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Professor Laurie Robinson to help guide the Council on Criminal Justice

August 9, 2019   /   by John Hollis

Laurie Robinson

A George Mason University professor is playing a key role in a new nonpartisan think tank dedicated to improving the criminal justice system and public safety in America with solutions based on facts, evidence and fundamental principles of justice.

Laurie Robinson, Clarence J. Robinson Professor of Criminology, Law and Society and a former U.S. assistant attorney general, is among a broad coalition of criminal justice and public policy leaders who have banded together to form the Council on Criminal Justice, a national organization seeking to advance consensus on solutions that increase safety and justice.

Robinson has previously served as co-chair of the White House Task Force on 21st-Century Policing, and twice served (in the Obama and Clinton administrations) as a Senate-confirmed, presidentially appointed assistant attorney general heading the U.S. Department of Justice’s Office of Justice Programs.

The council’s advisory board of trustees is co-chaired by former U.S. Deputy Attorney General Sally Yates and Mark Holden of Koch Industries. It also includes U.S. Senator Mike Lee (R-Utah), former California governor Jerry Brown, Kentucky Gov. Matt Bevin and former Philadelphia mayor Michael Nutter, among others. Veteran criminal justice policy expert Adam Gelb is the organization’s founding president and CEO.

“The council connects a diverse group of top doers and thinkers who believe that fair and effective criminal justice is essential to our nation’s well-being,” said Robinson, who chairs the council’s governing board of directors. “With their broad range of expertise, our members will create timely and compelling roadmaps and use their clout and credibility to turn those proposals into action.”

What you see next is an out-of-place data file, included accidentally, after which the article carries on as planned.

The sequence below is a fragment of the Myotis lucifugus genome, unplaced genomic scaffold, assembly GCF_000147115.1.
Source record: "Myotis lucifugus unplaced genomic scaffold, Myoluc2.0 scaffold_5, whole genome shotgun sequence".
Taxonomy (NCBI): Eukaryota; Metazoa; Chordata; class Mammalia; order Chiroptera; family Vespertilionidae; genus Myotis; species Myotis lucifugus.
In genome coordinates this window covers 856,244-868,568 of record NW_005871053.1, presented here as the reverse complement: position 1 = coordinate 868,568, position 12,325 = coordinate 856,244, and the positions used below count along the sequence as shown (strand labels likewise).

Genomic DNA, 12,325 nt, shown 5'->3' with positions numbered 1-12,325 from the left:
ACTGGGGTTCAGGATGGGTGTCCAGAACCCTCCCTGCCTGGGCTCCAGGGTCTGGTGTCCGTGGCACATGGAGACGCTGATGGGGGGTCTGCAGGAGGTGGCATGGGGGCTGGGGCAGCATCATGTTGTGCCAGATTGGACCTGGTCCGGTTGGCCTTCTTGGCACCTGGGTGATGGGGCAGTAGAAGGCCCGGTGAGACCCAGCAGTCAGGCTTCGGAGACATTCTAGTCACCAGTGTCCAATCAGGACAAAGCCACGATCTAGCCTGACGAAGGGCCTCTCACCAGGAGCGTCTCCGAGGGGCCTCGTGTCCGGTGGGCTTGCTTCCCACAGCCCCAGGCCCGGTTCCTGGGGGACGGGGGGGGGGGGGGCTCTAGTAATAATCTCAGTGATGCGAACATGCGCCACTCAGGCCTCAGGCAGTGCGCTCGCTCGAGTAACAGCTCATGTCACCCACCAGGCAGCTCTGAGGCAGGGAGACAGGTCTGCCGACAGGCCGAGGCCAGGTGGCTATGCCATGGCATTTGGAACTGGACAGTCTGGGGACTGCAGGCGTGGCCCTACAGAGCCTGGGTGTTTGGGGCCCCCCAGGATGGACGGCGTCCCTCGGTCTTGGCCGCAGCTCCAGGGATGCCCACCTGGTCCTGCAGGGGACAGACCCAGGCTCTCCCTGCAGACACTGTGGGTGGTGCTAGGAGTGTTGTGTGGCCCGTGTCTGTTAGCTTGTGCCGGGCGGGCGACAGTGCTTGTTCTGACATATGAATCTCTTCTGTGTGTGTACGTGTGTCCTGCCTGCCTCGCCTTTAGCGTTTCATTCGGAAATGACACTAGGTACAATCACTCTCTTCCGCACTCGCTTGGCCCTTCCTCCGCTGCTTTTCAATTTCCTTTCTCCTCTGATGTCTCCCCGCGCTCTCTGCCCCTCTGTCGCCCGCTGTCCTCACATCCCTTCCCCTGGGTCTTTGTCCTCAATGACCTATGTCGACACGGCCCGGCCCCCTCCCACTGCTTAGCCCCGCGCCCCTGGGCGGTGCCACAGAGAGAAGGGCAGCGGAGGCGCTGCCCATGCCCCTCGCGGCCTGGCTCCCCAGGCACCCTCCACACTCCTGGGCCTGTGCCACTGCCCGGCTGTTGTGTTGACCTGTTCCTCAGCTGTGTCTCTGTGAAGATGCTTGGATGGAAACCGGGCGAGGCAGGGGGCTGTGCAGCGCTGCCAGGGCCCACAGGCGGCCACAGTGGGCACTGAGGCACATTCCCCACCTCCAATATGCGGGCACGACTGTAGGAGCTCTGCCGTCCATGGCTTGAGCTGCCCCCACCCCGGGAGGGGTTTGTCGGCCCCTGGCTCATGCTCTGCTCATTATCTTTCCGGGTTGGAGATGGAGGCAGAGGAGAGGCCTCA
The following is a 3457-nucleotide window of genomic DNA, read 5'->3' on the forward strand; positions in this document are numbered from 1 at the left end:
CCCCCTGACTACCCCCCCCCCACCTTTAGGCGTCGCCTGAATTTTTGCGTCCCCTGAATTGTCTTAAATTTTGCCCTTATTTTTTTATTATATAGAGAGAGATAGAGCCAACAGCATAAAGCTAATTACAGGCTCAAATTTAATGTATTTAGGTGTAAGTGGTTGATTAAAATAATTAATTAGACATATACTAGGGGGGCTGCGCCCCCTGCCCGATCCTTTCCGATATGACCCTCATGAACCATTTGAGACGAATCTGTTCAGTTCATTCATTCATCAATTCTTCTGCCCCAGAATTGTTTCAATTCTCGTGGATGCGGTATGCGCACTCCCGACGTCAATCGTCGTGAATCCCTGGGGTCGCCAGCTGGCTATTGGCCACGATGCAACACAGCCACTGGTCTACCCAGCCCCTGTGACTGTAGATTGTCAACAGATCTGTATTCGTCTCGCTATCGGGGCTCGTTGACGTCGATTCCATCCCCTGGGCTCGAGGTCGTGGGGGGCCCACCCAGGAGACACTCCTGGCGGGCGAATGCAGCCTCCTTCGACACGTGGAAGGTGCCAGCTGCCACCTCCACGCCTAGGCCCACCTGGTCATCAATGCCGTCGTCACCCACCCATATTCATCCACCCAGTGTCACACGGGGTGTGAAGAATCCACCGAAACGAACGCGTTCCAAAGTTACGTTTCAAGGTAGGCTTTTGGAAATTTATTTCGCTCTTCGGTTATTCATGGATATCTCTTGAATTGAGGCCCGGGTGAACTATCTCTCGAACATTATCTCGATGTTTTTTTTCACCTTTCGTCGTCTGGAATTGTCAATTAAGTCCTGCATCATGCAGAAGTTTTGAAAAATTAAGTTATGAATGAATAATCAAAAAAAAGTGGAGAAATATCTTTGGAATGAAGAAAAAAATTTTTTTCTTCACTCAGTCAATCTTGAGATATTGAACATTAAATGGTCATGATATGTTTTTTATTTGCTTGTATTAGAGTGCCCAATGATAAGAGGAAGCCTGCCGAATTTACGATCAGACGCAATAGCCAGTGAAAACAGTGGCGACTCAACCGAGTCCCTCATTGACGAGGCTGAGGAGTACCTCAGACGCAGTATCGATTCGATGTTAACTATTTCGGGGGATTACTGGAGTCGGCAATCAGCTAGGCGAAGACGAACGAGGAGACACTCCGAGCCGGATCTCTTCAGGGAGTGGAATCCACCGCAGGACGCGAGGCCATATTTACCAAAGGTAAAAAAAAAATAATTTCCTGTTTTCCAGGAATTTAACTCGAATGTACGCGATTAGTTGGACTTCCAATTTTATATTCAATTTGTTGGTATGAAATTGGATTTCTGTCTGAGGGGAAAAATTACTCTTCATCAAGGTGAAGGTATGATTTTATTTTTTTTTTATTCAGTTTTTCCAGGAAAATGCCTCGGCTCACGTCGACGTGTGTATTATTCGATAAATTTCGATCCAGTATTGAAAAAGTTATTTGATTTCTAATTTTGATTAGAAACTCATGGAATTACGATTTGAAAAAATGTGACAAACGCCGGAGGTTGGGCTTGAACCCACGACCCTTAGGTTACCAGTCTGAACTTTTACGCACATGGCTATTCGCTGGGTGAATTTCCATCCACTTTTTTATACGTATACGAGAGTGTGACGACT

The creation of the council comes on the heels of the First Step Act, the federal legislation signed into law in December 2018 that will allow thousands of nonviolent offenders the opportunity to leave prison early.

The council will conduct research and analysis across a wide range of issues, including crime prevention, policing, the courts and corrections, as well as persistent racial and economic disparities in the justice system, and the balance between new technology and privacy. The council is charged with relaying its findings with in-depth research reports, analysis and policy proposals grounded in facts and evidence and converted into practice policy in a timely manner.

“For the first time, Americans of nearly every political and demographic perspective want changes in the criminal justice system,” Yates said in a statement. “Thanks to a growing community of talented people and organizations, important reforms have been enacted. But we have only scratched the surface of what needs to be done, and what can be done.”

Robinson called the groundswell “a singular moment in criminal justice that is in the national interest,” and sounded confident the organization could make a positive difference.

“I think the results of the work that we do could over time help build more credibility for the criminal justice system,” she said.

To ensure the independence of its work, the council will not apply for government grants or contracts, nor will it provide technical assistance or lobby.

Learn more about the Council on Criminal Justice.